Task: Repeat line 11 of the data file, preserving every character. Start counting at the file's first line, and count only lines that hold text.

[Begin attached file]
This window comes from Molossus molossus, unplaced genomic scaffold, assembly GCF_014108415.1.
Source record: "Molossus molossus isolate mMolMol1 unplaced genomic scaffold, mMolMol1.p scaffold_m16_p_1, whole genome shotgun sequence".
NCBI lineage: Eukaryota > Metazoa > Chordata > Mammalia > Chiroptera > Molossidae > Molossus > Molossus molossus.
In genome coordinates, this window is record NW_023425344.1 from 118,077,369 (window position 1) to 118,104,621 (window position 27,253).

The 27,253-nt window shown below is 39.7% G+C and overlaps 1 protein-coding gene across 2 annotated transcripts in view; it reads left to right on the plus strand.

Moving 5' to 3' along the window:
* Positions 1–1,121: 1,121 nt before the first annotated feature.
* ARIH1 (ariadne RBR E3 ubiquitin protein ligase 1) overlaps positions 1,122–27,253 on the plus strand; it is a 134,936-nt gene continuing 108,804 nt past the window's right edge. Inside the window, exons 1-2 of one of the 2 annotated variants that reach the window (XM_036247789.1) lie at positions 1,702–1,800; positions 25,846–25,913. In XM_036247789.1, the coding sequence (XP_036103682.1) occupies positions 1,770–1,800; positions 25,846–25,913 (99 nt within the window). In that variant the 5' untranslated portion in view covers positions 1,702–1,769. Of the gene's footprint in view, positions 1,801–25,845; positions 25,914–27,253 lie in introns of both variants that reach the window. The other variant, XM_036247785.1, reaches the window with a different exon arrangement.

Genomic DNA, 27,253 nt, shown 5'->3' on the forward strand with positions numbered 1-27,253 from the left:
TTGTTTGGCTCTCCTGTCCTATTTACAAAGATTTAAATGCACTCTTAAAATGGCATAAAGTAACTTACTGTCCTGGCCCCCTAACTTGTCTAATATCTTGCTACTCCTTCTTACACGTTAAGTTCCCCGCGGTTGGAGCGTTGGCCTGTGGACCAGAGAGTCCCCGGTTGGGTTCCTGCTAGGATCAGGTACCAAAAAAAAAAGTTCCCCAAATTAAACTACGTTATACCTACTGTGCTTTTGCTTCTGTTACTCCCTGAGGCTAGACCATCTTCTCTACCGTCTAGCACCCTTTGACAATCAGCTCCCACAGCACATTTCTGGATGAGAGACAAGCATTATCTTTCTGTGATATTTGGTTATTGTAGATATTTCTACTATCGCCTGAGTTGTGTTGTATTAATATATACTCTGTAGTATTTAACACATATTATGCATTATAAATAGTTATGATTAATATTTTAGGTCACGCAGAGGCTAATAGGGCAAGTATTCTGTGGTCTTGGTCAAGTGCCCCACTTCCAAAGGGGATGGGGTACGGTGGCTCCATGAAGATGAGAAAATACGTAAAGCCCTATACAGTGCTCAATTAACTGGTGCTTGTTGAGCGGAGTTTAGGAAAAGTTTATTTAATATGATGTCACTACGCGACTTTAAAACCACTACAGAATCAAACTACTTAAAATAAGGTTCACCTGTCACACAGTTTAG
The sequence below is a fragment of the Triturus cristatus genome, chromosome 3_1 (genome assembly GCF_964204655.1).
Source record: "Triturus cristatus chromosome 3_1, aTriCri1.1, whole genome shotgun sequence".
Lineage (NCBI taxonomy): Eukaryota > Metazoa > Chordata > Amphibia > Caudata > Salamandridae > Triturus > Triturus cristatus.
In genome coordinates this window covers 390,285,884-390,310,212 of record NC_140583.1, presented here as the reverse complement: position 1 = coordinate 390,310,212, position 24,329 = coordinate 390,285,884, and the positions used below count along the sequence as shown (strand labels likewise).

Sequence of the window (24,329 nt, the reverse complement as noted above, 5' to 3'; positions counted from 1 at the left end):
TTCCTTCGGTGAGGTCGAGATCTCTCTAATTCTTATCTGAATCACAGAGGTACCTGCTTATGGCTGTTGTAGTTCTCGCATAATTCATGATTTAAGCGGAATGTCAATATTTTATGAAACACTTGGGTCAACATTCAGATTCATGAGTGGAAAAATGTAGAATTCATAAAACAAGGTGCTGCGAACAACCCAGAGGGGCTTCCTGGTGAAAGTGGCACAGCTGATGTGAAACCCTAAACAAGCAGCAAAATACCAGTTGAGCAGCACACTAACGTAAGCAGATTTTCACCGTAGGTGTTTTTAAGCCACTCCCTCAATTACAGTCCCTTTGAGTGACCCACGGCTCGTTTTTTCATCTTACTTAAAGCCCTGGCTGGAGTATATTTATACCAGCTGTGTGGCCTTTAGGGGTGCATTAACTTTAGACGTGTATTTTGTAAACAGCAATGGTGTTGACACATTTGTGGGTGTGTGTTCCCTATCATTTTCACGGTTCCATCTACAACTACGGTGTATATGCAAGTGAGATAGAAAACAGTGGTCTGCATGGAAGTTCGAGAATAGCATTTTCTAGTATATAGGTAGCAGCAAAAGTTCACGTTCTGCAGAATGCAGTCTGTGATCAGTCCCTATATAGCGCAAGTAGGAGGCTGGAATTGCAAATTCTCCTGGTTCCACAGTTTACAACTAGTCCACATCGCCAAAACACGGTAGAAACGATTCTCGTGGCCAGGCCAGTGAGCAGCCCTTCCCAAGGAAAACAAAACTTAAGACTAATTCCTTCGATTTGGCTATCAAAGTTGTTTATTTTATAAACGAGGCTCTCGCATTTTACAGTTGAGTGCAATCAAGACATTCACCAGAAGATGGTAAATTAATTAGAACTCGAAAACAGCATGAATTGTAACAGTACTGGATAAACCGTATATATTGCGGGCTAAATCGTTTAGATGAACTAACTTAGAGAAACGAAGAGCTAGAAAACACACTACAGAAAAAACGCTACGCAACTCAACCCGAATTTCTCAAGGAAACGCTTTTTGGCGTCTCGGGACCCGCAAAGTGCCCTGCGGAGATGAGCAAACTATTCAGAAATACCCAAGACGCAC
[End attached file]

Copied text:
The sequence below is a fragment of the Triturus cristatus genome, chromosome 3_1 (genome assembly GCF_964204655.1).